Students and alumni voice anger over sports cuts at rally

Students, alumni and supporters gather outside Welch Hall in protest of the university's decision to cut four sports from the curriculum.

In a continued effort to urge the reversal of Eastern Michigan University’s decision to cut four sports from their athletic program, students, staff and alumni gathered outside Welch Hall in protest Friday, April 20.

“We have programs [sports] worth fighting for,” said Kevin Dsak, a coordinator the rally. “These programs are amazing, these programs have been built over decades and are worth fighting for.” 

Beginning arrival at 9 a.m., a podium was set up for various speakers to tell their stories in or with EMU sports teams, including current student athletes, sport alumni and members of the EMU-AAUP. Speakers began at 10:30 p.m., taking turns at the podium with Dsak speaking before and introducing each one. 

“If we have this budgeting crisis, why are we spending $35 million to build a new facility?” Asked Logan Burton, a former senior swimmer for EMU, “if we could take even some of that money back and fun all of these programs and give the teachers their jobs back, why don’t we?”

Burton said the decision on the cuts blindsided him and the other teams, making the actual action of the cuts even worse. When asked how effective the protests will be, Burton said he and the others could only hope.

“I really – want to believe genuine change will come,” he said. “I’m not going to stop fighting; like I said this is my family and they’re tearing it away from me at least and I’m sure I’m speaking for everyone when I say they’re tearing it away from all of us.” 

Former board of regents member (1987-1990) and current county judge for Ann Arbor Donald E Shelton gave a speech as well. When asked about how the board made their decision, Shelton said they were going about it the wrong way. According to him, the lack of credit hours is a university problem, not an athletics problem. 

“The problem is tuition – it doesn’t matter how many sports you have,” he said. “If the problem is tuition based, eliminating sports defeats the purpose of having students pay tuition.” 

“The point we’re making today is what does athletics have to do with it?” He continued, “I’m saying these four sports aren’t going to change any of that [the finance problems], in fact, they’re going to make it worse.”

Some teams from neighboring high schools were part of the crowd, including Lowell and Catholic Central. Head coach for wrestling at Lowell RJ Boubro stood with 13 members of his team at one of the picnic tables. While the cuts don’t directly involve him, Boubro said it causes a huge ripple effect. 

“Where are those kids [graduating high school students] going to come from if you’re taking that opportunity away from them?” He said, “the ripple effect is huge – it’s huge on the university as a whole; extracurriculars, whether it’s acting or directing or the band, extracurricualars are what make the school thrive.”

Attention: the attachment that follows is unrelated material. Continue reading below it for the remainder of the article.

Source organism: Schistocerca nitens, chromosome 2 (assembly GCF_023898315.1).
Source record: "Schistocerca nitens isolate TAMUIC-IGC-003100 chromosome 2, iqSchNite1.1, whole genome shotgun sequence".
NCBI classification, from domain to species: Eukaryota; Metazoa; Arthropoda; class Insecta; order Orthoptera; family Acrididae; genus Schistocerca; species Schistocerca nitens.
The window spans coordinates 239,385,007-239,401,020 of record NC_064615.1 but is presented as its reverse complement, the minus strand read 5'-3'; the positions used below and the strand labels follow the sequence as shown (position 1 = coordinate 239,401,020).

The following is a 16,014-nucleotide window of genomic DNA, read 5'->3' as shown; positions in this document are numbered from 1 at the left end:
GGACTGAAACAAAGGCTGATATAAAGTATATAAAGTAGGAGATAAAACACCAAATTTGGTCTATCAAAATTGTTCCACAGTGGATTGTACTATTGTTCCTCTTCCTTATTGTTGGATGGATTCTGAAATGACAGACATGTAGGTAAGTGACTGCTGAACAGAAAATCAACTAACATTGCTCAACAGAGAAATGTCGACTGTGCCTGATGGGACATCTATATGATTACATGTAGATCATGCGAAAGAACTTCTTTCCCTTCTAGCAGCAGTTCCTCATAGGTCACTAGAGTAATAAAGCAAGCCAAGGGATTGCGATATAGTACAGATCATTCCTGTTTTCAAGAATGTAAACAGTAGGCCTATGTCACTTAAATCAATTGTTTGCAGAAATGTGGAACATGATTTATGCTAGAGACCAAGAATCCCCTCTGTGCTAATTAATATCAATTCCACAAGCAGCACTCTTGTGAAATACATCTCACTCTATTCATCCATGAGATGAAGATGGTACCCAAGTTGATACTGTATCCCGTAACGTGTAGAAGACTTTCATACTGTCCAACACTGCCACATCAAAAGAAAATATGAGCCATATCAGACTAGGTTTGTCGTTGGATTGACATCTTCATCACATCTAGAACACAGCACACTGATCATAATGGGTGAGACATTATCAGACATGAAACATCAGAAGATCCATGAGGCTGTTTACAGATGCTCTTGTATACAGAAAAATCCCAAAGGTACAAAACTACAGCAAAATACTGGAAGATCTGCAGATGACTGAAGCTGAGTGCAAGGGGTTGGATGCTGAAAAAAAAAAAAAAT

Boubro has recommended EMU for aspiring wrestlers. Many alumni shared the same sentiment, including Lauren Beck, an EMU alumnae whose family has been going to the university for years. Beck said she was angered by the news of the cuts, driving up from her home city of Chicago to support the protesting athletes. 

“My uncle was a MAC champion here, my dad is wrestling alumni, my brother wrestled here and I went to school here,” she said. “We’re here to keep EMU wrestling alive in the state of Michigan.” 

Beck said her and her family isn’t planning on supporting the university unless wrestling and the other cut sports are reinstated. 

“We’re long, long time donors, we’ve poured so much blood, sweat and tears into this university for them to rip it out from underneath us.” 

The Echo asked for comment from the university on the rally and the decision to cut the sports. The university issued a statement in reply: 

“The University’s decision to eliminate the four sports was announced on March 20. It is not being revisited and was a final decision at that time. It’s important to reiterate that the reduction of sports was a painful process, in which a central consideration was the future of the affected student athletes.”

The statement went on to say the university plans to honor any scholarships the students came in with should they chose to stay at the university, and will help the transfer process of anyone who wishes to leave. The decision was ‘in line with the University’s budget realignment’ and was done to become closer to other MAC schools by having the same number of sports as they do. 

EMU recently created a budget website in an effort for more transparency with financial decisions. “Save EMU Sports” has a website as well where they’ve posted their own numbers related to the sports. 

The rally disbanded at 12 p.m., however, multiple members from the rally were later in attendance at the Board of Regents meeting at 1 p.m. 


Comments powered by Disqus